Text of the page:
The Wavelengths "grow" the sound from a base of silent purity (they are remarkably quiet-despite the extremely high sensitivity of the speakers, I have to turn the gain way up, even on phono, before you can tell the system is on at a distance of about five feet). Nothing is distorted, either, making sounds that are better differentiated, more characterful, more distinctively recognizable for their natural sources, than I've heard before. On Analogue Productions' marvelous reissue of Keep It To Ourselves by Sonny Boy Williamson, the title track includes a lot of finger-snapping. On most systems, we can easily tell that Williamson is providing his own percussion; there's no problem there. But with the Wavelengths, we hear-quite clearly, in fact-the sound of the fleshy area beneath the thumb and the way it damps the popping sound immediately after the initial transient. I've played this record dozens, maybe hundreds of times, but that sound has never before been so real and true. We simply get more of the information that tells us the pop is a finger snap-and couldn't be anything but a finger snap-than we've received before. We don't have to do any of the straining of ear, or analyzing with brain, that we usually have to do when listening to our stereos in order to grasp what's happening. On some of my older Thelonious Monk recordings, there's studio chatter I hadn't previously been able to hear; on all sorts of spoken or sung words, I can now make out what people are enunciating where I never could before. While the sound of the fleshy part of Sonny Boy's palm or Monk's comments to the control booth may not be very musically important, we know that the amps' ability to resolve that kind of information also results in resolution of-and the ability of the listener to hear and discriminate effortlessly among-the overtone structures of woodwinds placed right next to one another or the difference in height of choral singers up front and those on risers behind. You can simply hear everything through these amps.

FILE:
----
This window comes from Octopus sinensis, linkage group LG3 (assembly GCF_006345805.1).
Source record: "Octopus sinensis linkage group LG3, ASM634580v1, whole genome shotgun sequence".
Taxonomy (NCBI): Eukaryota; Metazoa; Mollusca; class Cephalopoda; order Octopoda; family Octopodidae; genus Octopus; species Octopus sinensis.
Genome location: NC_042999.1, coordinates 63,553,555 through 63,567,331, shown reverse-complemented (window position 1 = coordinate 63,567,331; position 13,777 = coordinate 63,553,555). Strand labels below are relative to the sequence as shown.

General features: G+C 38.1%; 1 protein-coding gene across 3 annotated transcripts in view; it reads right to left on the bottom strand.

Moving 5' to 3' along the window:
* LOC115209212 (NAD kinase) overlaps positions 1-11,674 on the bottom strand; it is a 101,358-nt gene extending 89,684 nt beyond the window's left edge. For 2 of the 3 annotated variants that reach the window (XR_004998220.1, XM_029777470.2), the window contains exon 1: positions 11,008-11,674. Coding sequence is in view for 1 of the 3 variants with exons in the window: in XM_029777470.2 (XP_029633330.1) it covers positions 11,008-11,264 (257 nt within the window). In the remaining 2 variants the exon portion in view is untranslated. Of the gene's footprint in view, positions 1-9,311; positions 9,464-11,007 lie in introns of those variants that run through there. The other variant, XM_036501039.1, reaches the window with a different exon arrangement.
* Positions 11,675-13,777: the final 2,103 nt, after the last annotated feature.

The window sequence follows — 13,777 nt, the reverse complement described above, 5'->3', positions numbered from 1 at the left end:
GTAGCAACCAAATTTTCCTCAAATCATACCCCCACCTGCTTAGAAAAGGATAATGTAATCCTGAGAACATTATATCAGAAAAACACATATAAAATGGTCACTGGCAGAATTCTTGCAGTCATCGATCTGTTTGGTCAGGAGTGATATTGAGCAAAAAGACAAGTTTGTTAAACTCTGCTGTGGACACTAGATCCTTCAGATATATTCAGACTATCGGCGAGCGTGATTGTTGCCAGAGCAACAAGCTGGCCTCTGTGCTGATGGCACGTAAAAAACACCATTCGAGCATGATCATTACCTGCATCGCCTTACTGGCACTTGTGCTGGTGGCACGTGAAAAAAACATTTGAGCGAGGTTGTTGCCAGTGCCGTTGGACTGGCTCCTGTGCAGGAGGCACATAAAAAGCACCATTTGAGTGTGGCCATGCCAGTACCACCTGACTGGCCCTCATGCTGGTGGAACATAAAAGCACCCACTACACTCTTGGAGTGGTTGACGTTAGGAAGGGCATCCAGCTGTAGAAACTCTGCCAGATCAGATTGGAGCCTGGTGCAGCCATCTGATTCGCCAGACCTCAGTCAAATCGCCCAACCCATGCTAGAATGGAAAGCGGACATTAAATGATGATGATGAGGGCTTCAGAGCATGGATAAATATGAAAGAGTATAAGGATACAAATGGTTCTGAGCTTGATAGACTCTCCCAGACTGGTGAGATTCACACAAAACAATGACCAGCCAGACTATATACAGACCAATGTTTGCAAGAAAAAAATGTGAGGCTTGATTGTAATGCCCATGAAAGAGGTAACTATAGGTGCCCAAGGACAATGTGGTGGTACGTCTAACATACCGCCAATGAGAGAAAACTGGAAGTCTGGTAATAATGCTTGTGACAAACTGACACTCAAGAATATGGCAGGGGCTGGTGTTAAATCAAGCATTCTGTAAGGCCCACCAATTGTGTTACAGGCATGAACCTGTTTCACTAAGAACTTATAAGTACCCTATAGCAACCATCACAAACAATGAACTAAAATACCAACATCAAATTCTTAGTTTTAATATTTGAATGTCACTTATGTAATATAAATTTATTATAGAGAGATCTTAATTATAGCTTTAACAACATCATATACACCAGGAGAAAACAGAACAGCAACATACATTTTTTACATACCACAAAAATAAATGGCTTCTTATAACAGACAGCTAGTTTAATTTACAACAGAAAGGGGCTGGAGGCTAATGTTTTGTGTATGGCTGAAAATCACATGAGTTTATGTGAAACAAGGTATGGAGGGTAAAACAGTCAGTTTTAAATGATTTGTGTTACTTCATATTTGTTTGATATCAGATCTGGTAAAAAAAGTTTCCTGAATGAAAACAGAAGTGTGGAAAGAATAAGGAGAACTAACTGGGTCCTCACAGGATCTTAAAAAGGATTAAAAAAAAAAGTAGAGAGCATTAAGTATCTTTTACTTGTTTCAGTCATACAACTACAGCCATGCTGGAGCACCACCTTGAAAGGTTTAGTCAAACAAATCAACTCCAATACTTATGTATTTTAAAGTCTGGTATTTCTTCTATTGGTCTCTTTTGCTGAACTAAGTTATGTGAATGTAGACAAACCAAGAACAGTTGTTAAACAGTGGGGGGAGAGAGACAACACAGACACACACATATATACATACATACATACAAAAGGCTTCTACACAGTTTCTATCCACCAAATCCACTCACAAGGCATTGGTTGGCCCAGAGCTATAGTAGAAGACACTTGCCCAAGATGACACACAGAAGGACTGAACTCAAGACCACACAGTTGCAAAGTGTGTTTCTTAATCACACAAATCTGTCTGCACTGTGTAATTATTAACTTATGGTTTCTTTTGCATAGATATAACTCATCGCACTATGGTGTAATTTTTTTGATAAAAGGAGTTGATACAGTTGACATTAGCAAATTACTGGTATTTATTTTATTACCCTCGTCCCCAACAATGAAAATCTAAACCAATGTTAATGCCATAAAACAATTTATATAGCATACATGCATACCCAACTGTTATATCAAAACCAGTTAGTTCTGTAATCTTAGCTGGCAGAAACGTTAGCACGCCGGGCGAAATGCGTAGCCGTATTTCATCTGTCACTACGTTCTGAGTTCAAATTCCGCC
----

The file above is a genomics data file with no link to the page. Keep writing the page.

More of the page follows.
The real glory of the system I'm now running, and of the Wavelength amps which are a key component of it, comes from their ability not just to tell the truth about sounds but to convey the beauty of music. That beauty, the sense that music, not lab measurements, but living, breathing music, is being made is the most powerful rationale for high-end audio. Sure it's great fun being able to tell when a trumpet player turns slightly away from a mic. It's fun, too, to be able to hear clearly the small differences among speaker cables. But it's more fun to be swept away by the power of brass or the delicacy of a pianist's touch when interpretation is being shaded just so. The greatest joy of listening to music being reproduced with the highest of fidelity is not just the getting of details but the getting of music's great and grand essence. The sonority of harmonic overtones, the physical sensation of rhythmic pulse, the visceral thrill of explosive dynamics, the emotion of shared communication, awareness of interpretive artistry-these become a whole that is far more than the sum of parts. I am captivated, not just by the amount and subtlety of the information I'm receiving as a careful listener, but by the sheer beauty and powerful emotion I'm enjoying as a music lover. It's hard, though, to find the words to capture that special feeling we audiophiles sometimes get when, finally, it all falls into place.